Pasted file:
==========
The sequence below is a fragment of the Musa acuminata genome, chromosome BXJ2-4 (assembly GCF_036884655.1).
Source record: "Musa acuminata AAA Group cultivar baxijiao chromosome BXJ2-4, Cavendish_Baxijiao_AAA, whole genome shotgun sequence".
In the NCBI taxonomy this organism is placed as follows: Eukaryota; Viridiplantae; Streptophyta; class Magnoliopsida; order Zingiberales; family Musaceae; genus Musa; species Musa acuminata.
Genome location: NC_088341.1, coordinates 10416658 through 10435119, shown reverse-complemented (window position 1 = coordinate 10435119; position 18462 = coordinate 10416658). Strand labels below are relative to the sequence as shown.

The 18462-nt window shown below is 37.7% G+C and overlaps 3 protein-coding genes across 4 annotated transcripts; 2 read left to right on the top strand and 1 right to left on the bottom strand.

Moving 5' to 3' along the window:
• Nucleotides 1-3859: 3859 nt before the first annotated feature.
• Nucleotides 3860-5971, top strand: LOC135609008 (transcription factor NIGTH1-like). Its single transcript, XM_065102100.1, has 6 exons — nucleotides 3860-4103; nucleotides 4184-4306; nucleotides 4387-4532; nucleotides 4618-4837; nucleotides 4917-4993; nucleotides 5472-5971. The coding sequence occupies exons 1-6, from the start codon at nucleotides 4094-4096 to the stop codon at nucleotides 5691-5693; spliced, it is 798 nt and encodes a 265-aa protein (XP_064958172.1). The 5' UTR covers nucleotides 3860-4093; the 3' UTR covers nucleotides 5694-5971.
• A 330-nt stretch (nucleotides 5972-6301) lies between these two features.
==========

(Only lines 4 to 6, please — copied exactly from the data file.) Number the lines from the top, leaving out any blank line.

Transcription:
Genome location: NC_088341.1, coordinates 10416658 through 10435119, shown reverse-complemented (window position 1 = coordinate 10435119; position 18462 = coordinate 10416658). Strand labels below are relative to the sequence as shown.

The 18462-nt window shown below is 37.7% G+C and overlaps 3 protein-coding genes across 4 annotated transcripts; 2 read left to right on the top strand and 1 right to left on the bottom strand.

Moving 5' to 3' along the window: